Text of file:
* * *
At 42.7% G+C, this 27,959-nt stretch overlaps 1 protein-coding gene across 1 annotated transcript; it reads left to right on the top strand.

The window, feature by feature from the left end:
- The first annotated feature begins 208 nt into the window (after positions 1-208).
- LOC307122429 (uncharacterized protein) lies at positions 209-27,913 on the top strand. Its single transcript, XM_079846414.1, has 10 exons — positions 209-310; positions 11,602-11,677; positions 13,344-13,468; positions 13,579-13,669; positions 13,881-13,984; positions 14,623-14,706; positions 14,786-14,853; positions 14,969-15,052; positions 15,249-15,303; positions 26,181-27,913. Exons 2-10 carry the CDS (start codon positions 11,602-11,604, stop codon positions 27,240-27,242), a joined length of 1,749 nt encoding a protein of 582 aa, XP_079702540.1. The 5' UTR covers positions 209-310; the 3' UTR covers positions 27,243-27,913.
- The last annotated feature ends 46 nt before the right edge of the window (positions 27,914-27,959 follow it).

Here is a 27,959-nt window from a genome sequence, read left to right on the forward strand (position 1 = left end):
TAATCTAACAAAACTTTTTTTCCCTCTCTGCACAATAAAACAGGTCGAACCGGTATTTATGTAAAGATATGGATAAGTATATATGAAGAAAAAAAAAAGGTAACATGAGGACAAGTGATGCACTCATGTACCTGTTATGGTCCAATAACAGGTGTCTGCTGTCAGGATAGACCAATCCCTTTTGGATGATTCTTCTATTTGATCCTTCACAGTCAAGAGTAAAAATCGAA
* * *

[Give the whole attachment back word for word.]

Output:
At 42.7% G+C, this 27,959-nt stretch overlaps 1 protein-coding gene across 1 annotated transcript; it reads left to right on the top strand.

The window, feature by feature from the left end:
- The first annotated feature begins 208 nt into the window (after positions 1-208).
- LOC307122429 (uncharacterized protein) lies at positions 209-27,913 on the top strand. Its single transcript, XM_079846414.1, has 10 exons — positions 209-310; positions 11,602-11,677; positions 13,344-13,468; positions 13,579-13,669; positions 13,881-13,984; positions 14,623-14,706; positions 14,786-14,853; positions 14,969-15,052; positions 15,249-15,303; positions 26,181-27,913. Exons 2-10 carry the CDS (start codon positions 11,602-11,604, stop codon positions 27,240-27,242), a joined length of 1,749 nt encoding a protein of 582 aa, XP_079702540.1. The 5' UTR covers positions 209-310; the 3' UTR covers positions 27,243-27,913.
- The last annotated feature ends 46 nt before the right edge of the window (positions 27,914-27,959 follow it).

Here is a 27,959-nt window from a genome sequence, read left to right on the forward strand (position 1 = left end):
TAATCTAACAAAACTTTTTTTCCCTCTCTGCACAATAAAACAGGTCGAACCGGTATTTATGTAAAGATATGGATAAGTATATATGAAGAAAAAAAAAAGGTAACATGAGGACAAGTGATGCACTCATGTACCTGTTATGGTCCAATAACAGGTGTCTGCTGTCAGGATAGACCAATCCCTTTTGGATGATTCTTCTATTTGATCCTTCACAGTCAAGAGTAAAAATCGAA